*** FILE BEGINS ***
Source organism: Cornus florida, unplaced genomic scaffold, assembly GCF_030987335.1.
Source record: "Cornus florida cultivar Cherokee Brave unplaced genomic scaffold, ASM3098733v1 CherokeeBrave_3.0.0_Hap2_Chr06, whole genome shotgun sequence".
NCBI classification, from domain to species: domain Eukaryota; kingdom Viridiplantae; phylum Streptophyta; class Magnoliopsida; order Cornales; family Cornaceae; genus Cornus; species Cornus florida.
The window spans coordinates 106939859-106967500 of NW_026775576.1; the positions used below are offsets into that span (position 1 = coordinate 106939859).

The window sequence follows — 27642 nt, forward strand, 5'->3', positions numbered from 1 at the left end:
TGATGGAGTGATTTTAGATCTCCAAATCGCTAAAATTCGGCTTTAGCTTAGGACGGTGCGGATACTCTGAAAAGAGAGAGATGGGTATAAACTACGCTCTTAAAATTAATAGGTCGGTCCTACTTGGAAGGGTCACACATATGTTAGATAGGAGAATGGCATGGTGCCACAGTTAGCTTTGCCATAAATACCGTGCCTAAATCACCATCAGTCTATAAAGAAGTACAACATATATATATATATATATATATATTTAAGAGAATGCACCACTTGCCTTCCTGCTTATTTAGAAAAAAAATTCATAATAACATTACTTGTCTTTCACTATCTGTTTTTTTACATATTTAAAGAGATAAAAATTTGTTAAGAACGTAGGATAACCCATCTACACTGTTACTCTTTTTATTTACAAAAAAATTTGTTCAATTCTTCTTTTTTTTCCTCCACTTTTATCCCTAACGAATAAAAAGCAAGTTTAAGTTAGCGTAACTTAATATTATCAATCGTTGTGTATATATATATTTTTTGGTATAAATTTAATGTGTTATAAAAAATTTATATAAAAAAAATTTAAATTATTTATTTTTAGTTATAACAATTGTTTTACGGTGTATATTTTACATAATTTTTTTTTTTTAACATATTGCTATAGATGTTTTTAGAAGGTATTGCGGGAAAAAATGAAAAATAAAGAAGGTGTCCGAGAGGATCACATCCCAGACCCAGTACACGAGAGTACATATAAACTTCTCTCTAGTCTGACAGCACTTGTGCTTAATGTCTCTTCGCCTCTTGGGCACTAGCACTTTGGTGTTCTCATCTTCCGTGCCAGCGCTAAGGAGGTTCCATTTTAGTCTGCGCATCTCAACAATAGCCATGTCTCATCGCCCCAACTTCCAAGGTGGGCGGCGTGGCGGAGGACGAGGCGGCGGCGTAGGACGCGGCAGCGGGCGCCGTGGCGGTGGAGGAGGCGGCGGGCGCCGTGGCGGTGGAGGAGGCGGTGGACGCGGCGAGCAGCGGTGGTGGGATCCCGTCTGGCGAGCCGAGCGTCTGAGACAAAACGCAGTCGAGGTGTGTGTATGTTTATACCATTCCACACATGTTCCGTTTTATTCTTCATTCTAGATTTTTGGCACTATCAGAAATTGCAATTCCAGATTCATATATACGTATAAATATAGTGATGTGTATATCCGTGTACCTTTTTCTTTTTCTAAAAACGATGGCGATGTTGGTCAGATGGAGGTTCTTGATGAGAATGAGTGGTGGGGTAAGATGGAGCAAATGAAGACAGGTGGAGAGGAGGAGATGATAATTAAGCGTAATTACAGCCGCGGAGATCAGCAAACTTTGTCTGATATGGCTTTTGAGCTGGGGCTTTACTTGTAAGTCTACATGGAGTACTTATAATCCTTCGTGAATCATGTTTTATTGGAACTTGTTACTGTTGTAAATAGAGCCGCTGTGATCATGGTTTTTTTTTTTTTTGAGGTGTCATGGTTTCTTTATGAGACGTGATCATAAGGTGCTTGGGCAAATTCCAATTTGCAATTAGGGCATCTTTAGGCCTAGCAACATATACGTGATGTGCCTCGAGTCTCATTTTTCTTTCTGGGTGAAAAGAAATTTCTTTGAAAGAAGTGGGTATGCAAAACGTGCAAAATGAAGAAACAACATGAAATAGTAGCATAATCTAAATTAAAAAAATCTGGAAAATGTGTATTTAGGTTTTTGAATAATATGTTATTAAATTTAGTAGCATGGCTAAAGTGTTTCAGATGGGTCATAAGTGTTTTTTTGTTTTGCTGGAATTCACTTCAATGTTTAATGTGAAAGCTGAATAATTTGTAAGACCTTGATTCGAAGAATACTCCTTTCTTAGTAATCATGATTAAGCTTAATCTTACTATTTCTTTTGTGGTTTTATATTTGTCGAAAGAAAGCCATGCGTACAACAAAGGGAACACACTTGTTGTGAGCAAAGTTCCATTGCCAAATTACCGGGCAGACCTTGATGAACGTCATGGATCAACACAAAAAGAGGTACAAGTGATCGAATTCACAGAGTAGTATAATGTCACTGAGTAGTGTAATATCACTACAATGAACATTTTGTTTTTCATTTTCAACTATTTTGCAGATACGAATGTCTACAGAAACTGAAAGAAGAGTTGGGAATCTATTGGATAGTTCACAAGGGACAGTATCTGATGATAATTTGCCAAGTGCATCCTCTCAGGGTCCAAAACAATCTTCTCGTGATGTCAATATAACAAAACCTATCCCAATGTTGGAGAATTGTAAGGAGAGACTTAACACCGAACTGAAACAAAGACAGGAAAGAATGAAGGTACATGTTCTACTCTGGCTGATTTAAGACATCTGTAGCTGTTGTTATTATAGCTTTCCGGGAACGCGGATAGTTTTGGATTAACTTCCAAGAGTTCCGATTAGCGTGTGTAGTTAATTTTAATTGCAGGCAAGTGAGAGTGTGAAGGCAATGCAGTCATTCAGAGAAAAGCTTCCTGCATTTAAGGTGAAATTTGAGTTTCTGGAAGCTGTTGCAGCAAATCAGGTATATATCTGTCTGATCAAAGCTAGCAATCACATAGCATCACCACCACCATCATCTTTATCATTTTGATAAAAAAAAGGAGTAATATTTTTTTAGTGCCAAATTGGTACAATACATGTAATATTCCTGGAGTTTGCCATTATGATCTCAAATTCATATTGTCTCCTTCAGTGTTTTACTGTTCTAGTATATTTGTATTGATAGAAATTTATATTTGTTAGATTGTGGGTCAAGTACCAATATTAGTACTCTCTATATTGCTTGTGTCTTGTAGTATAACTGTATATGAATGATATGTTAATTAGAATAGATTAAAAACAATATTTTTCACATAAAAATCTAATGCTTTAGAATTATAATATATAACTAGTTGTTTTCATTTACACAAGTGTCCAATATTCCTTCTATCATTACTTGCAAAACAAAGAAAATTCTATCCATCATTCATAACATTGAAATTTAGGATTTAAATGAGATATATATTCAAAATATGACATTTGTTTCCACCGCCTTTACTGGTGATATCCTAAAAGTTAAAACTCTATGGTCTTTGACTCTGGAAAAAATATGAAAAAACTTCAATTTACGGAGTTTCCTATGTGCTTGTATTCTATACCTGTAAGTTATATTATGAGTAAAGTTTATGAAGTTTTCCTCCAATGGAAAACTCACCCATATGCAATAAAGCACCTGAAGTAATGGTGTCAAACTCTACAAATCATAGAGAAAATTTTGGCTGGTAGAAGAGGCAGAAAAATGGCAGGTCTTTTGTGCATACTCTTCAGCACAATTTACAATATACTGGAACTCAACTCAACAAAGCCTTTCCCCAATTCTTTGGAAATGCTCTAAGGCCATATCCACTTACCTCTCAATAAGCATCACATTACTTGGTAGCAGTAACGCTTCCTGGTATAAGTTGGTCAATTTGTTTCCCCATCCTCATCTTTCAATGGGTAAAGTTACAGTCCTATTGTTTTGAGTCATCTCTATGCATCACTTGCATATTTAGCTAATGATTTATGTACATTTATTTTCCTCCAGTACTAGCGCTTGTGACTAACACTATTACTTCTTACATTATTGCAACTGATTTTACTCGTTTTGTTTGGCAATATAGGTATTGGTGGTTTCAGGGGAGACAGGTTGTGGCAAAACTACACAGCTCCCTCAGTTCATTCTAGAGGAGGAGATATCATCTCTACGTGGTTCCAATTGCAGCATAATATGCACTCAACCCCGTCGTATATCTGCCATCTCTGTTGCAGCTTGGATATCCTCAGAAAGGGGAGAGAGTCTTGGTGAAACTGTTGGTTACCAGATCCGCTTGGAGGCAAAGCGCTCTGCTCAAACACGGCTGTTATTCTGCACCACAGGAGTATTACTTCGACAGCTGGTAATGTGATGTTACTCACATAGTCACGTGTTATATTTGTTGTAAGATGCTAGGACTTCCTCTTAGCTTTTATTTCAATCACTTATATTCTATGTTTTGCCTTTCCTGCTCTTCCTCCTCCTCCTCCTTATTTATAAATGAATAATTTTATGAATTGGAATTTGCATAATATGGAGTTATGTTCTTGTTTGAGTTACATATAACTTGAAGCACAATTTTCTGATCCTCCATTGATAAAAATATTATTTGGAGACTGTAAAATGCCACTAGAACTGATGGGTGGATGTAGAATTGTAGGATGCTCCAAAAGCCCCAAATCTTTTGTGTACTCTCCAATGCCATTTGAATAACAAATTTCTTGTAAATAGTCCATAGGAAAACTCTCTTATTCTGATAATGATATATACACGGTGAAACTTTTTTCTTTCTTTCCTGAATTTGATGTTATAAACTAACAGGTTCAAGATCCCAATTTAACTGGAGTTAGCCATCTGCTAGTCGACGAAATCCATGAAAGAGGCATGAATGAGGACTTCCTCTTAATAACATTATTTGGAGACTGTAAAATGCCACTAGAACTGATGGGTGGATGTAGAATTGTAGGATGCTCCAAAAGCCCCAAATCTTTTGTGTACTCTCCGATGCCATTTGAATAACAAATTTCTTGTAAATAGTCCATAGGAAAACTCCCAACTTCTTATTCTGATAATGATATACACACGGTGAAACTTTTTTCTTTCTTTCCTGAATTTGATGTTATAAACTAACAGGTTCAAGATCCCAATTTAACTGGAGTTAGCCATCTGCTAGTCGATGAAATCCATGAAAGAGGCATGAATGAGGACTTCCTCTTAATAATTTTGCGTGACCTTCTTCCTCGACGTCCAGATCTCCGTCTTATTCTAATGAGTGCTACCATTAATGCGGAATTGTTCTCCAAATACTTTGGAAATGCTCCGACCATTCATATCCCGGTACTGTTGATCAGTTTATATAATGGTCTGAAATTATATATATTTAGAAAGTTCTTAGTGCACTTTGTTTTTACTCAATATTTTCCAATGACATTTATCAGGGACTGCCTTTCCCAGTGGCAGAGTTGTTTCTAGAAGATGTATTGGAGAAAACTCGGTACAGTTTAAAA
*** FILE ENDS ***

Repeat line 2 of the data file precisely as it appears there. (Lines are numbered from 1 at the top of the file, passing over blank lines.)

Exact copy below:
Source record: "Cornus florida cultivar Cherokee Brave unplaced genomic scaffold, ASM3098733v1 CherokeeBrave_3.0.0_Hap2_Chr06, whole genome shotgun sequence".